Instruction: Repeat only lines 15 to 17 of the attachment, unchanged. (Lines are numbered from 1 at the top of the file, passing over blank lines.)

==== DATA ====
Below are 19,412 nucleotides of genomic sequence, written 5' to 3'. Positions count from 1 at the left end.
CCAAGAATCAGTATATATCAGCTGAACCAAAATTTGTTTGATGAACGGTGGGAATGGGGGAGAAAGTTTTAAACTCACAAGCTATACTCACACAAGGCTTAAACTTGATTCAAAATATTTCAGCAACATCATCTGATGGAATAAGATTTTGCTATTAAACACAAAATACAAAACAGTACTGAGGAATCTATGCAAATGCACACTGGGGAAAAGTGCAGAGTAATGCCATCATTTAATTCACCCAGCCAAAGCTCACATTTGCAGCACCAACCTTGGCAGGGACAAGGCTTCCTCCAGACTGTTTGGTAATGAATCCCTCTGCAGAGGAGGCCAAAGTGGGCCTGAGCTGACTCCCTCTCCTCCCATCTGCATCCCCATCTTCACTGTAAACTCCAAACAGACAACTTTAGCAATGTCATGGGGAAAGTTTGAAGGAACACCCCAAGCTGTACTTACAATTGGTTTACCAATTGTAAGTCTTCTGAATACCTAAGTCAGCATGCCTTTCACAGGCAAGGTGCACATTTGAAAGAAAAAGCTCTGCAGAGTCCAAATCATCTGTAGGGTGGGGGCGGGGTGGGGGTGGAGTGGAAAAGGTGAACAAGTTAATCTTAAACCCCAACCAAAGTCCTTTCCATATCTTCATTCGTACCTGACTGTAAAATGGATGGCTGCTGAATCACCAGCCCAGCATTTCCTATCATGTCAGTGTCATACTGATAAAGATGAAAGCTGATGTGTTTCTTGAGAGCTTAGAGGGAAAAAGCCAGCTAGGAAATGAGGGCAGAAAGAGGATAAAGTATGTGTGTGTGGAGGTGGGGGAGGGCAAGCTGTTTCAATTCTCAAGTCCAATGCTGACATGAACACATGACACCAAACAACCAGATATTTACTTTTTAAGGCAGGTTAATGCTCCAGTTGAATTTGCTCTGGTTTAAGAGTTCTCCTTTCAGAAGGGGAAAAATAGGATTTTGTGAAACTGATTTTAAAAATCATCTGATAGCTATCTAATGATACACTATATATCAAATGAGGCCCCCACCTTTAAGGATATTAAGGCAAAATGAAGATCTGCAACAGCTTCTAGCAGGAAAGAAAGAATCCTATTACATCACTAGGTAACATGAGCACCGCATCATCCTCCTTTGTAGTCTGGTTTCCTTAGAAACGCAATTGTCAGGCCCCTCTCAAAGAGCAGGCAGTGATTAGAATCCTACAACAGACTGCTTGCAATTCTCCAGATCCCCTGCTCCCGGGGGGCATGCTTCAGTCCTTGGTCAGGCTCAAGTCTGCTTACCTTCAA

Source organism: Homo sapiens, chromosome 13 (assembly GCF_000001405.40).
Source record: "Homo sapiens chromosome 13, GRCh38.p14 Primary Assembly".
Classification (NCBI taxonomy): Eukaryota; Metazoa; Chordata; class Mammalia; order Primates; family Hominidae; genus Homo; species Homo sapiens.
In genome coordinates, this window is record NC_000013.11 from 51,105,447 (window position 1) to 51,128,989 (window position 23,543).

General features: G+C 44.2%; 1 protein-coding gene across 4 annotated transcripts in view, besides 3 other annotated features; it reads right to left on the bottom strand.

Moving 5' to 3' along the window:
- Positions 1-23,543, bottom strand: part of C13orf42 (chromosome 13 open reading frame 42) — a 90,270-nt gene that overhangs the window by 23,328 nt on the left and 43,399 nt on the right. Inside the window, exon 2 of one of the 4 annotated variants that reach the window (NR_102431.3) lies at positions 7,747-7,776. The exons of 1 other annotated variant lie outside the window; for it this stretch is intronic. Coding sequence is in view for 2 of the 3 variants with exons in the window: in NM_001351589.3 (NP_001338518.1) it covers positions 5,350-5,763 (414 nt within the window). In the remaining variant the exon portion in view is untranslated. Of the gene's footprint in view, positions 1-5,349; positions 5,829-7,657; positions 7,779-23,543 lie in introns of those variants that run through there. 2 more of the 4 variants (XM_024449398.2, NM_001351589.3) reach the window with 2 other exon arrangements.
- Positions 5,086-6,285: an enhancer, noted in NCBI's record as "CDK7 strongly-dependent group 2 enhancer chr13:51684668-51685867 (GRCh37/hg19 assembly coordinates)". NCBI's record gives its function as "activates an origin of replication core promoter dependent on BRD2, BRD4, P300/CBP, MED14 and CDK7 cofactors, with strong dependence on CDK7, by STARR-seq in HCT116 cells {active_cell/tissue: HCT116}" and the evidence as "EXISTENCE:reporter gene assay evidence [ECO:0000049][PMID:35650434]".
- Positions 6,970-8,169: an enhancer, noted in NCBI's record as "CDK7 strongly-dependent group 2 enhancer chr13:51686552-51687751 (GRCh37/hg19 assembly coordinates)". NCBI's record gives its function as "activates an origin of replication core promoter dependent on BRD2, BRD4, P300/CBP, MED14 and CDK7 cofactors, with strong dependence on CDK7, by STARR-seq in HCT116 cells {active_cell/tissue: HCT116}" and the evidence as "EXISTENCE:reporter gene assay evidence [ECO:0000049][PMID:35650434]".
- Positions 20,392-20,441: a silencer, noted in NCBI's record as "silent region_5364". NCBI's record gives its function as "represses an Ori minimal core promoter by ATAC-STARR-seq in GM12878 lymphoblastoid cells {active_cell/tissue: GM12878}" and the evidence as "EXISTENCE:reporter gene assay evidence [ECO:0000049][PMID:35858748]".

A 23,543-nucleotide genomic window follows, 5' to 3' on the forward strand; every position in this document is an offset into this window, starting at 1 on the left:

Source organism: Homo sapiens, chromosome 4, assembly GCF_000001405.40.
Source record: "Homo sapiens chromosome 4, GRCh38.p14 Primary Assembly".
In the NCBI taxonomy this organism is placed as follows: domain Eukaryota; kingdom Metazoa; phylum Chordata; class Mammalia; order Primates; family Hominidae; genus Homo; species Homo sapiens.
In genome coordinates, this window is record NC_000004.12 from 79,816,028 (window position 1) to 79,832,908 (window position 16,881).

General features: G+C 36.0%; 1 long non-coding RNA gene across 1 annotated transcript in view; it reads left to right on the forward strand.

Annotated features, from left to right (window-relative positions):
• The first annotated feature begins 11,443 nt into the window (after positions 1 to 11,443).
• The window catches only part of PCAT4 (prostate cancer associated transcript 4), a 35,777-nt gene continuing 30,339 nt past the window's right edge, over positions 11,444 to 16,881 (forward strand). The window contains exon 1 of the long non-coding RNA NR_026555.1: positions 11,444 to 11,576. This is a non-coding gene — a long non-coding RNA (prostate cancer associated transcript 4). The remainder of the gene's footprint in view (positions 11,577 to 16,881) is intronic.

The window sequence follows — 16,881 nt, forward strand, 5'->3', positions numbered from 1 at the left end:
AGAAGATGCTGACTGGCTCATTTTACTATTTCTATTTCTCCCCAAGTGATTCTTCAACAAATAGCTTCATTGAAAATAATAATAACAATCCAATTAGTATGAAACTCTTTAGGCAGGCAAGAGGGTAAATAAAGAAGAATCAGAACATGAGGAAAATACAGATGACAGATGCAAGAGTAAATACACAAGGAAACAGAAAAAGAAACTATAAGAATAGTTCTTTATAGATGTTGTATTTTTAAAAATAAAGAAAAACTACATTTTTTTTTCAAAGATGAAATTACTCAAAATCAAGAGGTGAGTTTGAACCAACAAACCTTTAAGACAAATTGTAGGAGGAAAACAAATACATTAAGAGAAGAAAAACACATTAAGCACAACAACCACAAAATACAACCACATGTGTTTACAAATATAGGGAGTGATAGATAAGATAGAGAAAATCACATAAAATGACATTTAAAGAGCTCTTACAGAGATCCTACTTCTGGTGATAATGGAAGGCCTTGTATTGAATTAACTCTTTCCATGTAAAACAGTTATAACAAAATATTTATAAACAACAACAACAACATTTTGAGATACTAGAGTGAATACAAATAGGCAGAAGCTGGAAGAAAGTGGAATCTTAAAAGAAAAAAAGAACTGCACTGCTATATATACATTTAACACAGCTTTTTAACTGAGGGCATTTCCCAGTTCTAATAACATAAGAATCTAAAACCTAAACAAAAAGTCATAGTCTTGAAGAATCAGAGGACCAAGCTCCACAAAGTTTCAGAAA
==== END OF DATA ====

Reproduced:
Source record: "Homo sapiens chromosome 4, GRCh38.p14 Primary Assembly".
In the NCBI taxonomy this organism is placed as follows: domain Eukaryota; kingdom Metazoa; phylum Chordata; class Mammalia; order Primates; family Hominidae; genus Homo; species Homo sapiens.
In genome coordinates, this window is record NC_000004.12 from 79,816,028 (window position 1) to 79,832,908 (window position 16,881).